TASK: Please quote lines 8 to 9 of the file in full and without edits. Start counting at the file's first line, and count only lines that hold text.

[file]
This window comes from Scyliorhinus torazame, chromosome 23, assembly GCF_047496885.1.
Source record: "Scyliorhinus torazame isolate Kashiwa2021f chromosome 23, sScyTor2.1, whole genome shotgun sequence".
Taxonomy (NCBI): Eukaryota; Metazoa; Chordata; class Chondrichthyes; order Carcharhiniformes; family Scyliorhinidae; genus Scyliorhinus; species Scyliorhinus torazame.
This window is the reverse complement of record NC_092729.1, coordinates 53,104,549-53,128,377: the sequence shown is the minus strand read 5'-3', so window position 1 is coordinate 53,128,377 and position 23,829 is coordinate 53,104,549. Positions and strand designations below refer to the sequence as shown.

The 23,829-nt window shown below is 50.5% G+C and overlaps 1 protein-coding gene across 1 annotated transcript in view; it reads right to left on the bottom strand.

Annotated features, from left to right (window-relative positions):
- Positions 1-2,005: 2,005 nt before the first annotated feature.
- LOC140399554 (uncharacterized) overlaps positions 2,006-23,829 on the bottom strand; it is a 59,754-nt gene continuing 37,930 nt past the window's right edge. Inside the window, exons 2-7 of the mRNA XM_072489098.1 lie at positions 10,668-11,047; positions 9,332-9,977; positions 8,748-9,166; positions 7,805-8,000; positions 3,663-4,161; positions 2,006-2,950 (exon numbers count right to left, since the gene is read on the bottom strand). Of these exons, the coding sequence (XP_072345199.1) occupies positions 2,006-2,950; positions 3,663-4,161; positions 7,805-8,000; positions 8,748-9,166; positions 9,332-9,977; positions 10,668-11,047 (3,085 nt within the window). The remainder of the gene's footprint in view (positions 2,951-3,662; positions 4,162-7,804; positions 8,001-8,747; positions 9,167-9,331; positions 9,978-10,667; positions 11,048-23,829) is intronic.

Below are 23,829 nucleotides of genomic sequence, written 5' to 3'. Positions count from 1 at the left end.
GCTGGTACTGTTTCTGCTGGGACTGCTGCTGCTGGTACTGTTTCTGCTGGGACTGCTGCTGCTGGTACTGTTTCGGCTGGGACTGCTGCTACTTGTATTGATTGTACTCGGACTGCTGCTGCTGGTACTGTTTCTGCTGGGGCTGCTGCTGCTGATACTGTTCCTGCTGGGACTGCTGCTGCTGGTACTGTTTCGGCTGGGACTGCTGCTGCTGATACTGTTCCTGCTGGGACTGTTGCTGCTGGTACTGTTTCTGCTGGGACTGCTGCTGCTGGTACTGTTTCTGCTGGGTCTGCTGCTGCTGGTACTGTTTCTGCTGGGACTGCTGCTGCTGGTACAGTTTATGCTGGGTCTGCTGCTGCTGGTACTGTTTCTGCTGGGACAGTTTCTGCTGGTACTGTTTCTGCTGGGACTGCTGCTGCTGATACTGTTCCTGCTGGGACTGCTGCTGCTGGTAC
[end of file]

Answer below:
- LOC140399554 (uncharacterized) overlaps positions 2,006-23,829 on the bottom strand; it is a 59,754-nt gene continuing 37,930 nt past the window's right edge. Inside the window, exons 2-7 of the mRNA XM_072489098.1 lie at positions 10,668-11,047; positions 9,332-9,977; positions 8,748-9,166; positions 7,805-8,000; positions 3,663-4,161; positions 2,006-2,950 (exon numbers count right to left, since the gene is read on the bottom strand). Of these exons, the coding sequence (XP_072345199.1) occupies positions 2,006-2,950; positions 3,663-4,161; positions 7,805-8,000; positions 8,748-9,166; positions 9,332-9,977; positions 10,668-11,047 (3,085 nt within the window). The remainder of the gene's footprint in view (positions 2,951-3,662; positions 4,162-7,804; positions 8,001-8,747; positions 9,167-9,331; positions 9,978-10,667; positions 11,048-23,829) is intronic.

Below are 23,829 nucleotides of genomic sequence, written 5' to 3'. Positions count from 1 at the left end.